The America era of association predates establishment of post office at Laguna Pueblo since 1879, and in New Laguna in 1900. Laguna was originally named Nacimiento, a village that appears on maps of the Dominguez-Escalante expedition of 1776. The site for this settlement is just to the east of present day Laguna. Persistent Navajo raids led to abandonment in the first years of the 19th century. Resettlement commenced in about 1878 under the name Cuba. Shortly after this date establishment of a suburb at the present site eclipsed the original community resulting in a second abandonment. For reasons unknown the Cuba name was not continued. Jack Rittenhouse in his guidebook published in 1946 provided a lengthy overview of Laguna Pueblo and Laguna. He noted that services were limited to a small grocery store and service station.

This is but one example of why Route 66 is often referenced as a bridge that links the past and the future. All along the highway corridor there are tangible links to centuries of history. However, it is in New Mexico where the blurred lines between past, present, and future are most evident. Consider San Jose, a favorite little village of mine.

Located along the pre 1937 alignment of Route 66 as well as the Santa Fe Trail and National Old Trails Road, the Pigeon Ranch dates to the 1850’s. It served as a field hospital during the American Civil War battle of Glorieta Pass and as a tourist trap for Edsel Ford in 1915.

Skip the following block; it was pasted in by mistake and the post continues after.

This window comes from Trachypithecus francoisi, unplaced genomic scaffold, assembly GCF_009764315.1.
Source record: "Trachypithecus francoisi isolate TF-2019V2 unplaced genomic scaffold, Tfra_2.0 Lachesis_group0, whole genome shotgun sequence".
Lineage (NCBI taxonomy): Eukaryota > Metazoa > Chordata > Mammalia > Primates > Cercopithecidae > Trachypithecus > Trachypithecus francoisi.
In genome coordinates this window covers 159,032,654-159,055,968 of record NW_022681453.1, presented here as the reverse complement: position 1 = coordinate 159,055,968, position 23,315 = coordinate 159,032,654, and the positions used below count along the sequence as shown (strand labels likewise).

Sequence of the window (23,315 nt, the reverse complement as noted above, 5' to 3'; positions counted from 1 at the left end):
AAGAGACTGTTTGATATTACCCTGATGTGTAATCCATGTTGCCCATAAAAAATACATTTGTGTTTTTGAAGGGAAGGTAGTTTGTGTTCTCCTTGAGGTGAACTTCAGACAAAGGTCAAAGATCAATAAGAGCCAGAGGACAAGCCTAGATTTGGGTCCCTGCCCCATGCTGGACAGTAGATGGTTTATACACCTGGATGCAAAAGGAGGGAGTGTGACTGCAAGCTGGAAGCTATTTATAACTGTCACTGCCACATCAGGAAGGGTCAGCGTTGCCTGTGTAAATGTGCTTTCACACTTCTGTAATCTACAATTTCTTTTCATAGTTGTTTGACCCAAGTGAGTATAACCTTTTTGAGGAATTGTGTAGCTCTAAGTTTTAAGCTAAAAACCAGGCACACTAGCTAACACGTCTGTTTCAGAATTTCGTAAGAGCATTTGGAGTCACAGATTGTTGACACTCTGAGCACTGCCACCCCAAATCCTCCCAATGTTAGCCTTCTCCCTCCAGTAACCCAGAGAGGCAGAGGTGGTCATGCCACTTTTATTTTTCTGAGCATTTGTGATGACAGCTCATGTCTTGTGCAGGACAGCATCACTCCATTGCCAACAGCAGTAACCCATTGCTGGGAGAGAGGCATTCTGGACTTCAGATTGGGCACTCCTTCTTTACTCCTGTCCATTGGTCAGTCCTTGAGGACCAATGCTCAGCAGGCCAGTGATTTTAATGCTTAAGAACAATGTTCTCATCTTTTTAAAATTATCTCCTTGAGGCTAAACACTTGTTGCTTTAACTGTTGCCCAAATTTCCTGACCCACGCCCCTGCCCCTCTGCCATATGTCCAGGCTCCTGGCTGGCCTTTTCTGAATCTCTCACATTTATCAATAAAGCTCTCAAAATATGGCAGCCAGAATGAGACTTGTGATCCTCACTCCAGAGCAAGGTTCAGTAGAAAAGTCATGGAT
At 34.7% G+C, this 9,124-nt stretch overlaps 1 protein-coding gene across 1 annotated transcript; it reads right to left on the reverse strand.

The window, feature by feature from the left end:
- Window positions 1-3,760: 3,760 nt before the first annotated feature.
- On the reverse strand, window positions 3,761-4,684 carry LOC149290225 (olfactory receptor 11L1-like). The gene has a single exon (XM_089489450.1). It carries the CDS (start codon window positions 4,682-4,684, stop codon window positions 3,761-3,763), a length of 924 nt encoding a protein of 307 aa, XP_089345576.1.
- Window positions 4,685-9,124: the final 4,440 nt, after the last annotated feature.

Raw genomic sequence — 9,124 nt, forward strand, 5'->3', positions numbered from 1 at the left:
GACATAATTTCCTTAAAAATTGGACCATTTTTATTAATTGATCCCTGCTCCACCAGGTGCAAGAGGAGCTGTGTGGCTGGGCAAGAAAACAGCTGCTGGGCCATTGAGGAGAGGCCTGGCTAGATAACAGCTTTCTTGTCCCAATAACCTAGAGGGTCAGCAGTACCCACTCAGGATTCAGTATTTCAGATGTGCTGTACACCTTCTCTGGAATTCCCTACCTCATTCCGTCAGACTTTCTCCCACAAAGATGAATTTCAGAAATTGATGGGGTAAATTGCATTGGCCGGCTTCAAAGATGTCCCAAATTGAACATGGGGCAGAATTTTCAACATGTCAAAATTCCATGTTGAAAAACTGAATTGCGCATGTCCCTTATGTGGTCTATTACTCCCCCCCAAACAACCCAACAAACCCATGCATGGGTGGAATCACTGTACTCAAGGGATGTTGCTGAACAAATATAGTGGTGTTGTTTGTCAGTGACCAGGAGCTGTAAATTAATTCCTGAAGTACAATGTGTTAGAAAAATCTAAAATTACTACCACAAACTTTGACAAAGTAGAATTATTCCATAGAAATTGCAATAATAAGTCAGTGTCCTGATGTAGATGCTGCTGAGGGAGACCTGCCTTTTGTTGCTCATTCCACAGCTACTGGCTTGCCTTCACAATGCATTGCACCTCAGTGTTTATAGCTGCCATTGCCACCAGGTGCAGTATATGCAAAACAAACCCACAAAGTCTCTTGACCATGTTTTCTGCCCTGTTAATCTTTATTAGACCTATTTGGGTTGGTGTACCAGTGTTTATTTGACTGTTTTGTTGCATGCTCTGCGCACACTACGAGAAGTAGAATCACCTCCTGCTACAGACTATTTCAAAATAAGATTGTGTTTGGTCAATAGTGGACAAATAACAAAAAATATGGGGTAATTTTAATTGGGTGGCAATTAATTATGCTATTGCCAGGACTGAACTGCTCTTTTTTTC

Located along the pre 1937 alignment of Route 66, as well as the National Old Trails Highway and the Santa Fe Trail, this remains as one of the oldest communities in San Miguel County. Farming at this site along the Pecos River in 1803 by colonists from Santa Fe predates the actual settlement of the community. There are tangible links to villages lengthy history. Most notable is the small adobe church in the square has cast its shadow across all three of these historic roadways. It dates to 1826. Of particular interest for Route 66 enthusiasts is the single lane, steel truss bridge spanning the Pecos River at the east end of the community. This bridge opened to traffic in 1921.

Route 66 is more than a highway. It is an almost magical place, a drive through time. It is the ultimate road trip.